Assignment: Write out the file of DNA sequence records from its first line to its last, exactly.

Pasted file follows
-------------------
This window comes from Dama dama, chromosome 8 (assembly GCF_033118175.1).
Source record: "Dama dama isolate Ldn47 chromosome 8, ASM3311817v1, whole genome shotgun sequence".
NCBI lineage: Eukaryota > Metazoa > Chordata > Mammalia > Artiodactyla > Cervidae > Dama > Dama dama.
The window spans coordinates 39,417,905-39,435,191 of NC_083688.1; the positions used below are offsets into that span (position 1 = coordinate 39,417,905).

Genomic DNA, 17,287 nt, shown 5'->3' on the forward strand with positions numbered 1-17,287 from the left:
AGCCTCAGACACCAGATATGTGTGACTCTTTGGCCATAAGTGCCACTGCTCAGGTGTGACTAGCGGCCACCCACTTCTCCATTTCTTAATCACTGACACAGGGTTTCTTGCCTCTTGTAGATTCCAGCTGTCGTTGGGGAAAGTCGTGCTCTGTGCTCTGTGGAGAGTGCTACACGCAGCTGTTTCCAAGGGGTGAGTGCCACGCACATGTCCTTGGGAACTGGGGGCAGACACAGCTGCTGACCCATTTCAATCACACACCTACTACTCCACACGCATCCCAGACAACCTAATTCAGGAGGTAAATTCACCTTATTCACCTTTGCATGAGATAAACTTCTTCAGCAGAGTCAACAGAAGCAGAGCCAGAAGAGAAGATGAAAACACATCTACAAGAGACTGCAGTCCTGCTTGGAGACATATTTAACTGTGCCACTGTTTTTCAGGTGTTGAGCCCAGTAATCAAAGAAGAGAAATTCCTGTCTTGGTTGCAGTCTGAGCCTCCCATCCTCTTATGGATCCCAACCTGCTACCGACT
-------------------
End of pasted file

This window comes from Dama dama, chromosome 8 (assembly GCF_033118175.1).
Source record: "Dama dama isolate Ldn47 chromosome 8, ASM3311817v1, whole genome shotgun sequence".
NCBI lineage: Eukaryota > Metazoa > Chordata > Mammalia > Artiodactyla > Cervidae > Dama > Dama dama.
The window spans coordinates 39,417,905-39,435,191 of NC_083688.1; the positions used below are offsets into that span (position 1 = coordinate 39,417,905).

Genomic DNA, 17,287 nt, shown 5'->3' on the forward strand with positions numbered 1-17,287 from the left:
AGCCTCAGACACCAGATATGTGTGACTCTTTGGCCATAAGTGCCACTGCTCAGGTGTGACTAGCGGCCACCCACTTCTCCATTTCTTAATCACTGACACAGGGTTTCTTGCCTCTTGTAGATTCCAGCTGTCGTTGGGGAAAGTCGTGCTCTGTGCTCTGTGGAGAGTGCTACACGCAGCTGTTTCCAAGGGGTGAGTGCCACGCACATGTCCTTGGGAACTGGGGGCAGACACAGCTGCTGACCCATTTCAATCACACACCTACTACTCCACACGCATCCCAGACAACCTAATTCAGGAGGTAAATTCACCTTATTCACCTTTGCATGAGATAAACTTCTTCAGCAGAGTCAACAGAAGCAGAGCCAGAAGAGAAGATGAAAACACATCTACAAGAGACTGCAGTCCTGCTTGGAGACATATTTAACTGTGCCACTGTTTTTCAGGTGTTGAGCCCAGTAATCAAAGAAGAGAAATTCCTGTCTTGGTTGCAGTCTGAGCCTCCCATCCTCTTATGGATCCCAACCTGCTACCGACT